XI Widespread cracks in ground, avalanches
XII Major changes to the surface of the Earth
Fig. 5.4 Response spectrum
5.3 External actions 69
Class IComponents and building structures that are required to fulfil the protective goals(control radioactivity, cool fuel elements and contain radioactive substances) andlimiting radiation exposure (safety-related system components and building structures)
Class IIaComponents and building structures that do not belong to Class I, but which, due to theirown damage and the sequential effects, possibly caused by an earthquake, coulddetrimentally affect the safety-related functions of Class I components and buildingstructures
Class IIbAll other components and building structures
The only components and building structures for which seismic safety is required arethose in Classes I and IIa. Components and building structures of Class I must beverified in terms of load-carrying capacity, integrity and functional capability, i.e.deformation or crack widths in reinforced concrete must be limited in some cases. Forcomponents and building structures of Class IIa, generally verification of load-carryingcapacity will be sufficient.
To verify earthquake safety, structural analyses are required reflecting the design basisearthquake and its possible consequences. Possible consequences could include thefailure of high-energy containers, not designed to withstand earthquakes, such as feedwater tanks in the turbine building of a PWR plant. Combined effects of earthquakesand other extraordinary actions are not generally taken into account as they areextremely rare.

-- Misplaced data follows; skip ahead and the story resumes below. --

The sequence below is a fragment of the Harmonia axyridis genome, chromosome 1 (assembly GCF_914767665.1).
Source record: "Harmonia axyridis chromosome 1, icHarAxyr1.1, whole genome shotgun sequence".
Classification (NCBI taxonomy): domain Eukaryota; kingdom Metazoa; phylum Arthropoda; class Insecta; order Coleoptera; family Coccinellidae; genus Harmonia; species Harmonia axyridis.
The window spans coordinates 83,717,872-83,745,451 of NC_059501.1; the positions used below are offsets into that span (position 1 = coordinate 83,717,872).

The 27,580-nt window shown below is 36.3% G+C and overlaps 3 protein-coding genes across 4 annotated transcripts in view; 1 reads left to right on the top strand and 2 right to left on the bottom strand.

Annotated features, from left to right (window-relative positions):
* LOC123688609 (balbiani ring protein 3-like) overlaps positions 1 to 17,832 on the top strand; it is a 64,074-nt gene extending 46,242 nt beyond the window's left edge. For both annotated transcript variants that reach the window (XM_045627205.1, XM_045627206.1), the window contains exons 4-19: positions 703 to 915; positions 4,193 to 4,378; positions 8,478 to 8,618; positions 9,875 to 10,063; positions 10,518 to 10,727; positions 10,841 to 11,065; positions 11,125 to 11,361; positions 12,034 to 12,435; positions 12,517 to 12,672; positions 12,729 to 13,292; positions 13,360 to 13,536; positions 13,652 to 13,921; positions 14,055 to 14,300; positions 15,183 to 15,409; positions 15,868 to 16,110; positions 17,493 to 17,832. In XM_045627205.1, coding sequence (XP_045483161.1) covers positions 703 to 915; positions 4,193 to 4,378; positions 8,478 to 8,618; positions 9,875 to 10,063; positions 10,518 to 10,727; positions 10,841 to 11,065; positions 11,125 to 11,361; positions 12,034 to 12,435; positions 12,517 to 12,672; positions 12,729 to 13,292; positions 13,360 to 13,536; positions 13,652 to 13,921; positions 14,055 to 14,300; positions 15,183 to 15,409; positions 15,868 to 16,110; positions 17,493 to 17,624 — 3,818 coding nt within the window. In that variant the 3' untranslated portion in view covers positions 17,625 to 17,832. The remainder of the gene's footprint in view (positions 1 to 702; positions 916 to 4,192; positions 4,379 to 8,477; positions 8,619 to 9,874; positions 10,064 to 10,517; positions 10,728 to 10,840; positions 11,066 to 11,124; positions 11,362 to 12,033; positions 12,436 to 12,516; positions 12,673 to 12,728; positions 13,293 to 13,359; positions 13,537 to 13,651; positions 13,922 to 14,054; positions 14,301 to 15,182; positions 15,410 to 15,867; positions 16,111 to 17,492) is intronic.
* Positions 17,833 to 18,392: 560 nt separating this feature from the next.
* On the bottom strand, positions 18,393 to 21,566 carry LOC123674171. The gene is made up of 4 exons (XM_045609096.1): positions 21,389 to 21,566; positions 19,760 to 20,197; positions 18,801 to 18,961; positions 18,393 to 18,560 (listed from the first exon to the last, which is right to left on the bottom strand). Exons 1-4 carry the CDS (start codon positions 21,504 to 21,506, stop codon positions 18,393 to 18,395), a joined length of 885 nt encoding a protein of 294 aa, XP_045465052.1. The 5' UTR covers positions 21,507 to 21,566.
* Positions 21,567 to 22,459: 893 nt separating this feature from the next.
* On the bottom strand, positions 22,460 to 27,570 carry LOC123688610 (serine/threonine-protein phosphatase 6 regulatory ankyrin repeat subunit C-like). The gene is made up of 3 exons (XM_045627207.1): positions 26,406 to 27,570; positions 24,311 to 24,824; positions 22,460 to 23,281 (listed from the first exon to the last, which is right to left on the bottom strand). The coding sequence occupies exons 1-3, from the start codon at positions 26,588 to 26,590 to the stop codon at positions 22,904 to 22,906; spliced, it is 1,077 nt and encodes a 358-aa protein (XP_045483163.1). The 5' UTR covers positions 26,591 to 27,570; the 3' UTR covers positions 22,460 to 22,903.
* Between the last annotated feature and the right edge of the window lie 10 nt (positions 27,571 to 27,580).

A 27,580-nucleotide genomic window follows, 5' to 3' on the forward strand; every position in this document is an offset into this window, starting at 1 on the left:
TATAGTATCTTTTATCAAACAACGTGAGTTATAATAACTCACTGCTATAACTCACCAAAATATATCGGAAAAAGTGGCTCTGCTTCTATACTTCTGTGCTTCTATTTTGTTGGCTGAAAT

For structural analysis purposes, earthquake effects are to be set as the ground responsespectra for the reference earthquake or compatible recorded acceleration over timecurves in each case, recording the simultaneous excitation in both horizontal and thevertical direction. The subsequent superposition of parallel stress variables can be takeneither as the root of the sum of the quadratics or the superposition rules as in DIN 4149 or DIN EN 1998 .
Structural modelling is subject to particular requirements, due to the dynamic effectsand to the influence of the subsoil at the site in particular. Precise details of structuralmodelling, including details of structural damping and subsoil modelling can be foundin KTA 2201.1 , KTA 2201.2 , KTA 2201.3  and KTA 2201.4 .
In principle, the structural models to be used for the building structure, including thesubsoil for the plant components with their support structures are those which recordhow the structures behave in the governing frequency range of an earthquake.Depending on the purpose of verification involved, it must be decided whetherstructural modelling requires a level beam model or a spatial beam model or evena spatial surface structure model, allowing for possible decouplings between thebuilding structure as a whole and part structures or decoupling criteria between thebuilding structure as a whole and components.
As far as the dynamic behaviour of the structure is concerned, the influence of theinteraction between structure and subsoil (subsoilstructure interaction) must be taken
70 5 Extraordinary actions involved when designing nuclear installations
into account, varying the soil characteristics to give a lower, medium and upper subsoilstrength. The results of the calculations at different subsoil strengths must then beincluded.
The structural analyses can be carried out using the usual dynamic calculation methods,including in particular the response spectrum method, frequency range method, timehistory method and the quasi-static method as a simplified method. These are generallyused as linear methods. Non-linear methods such as non...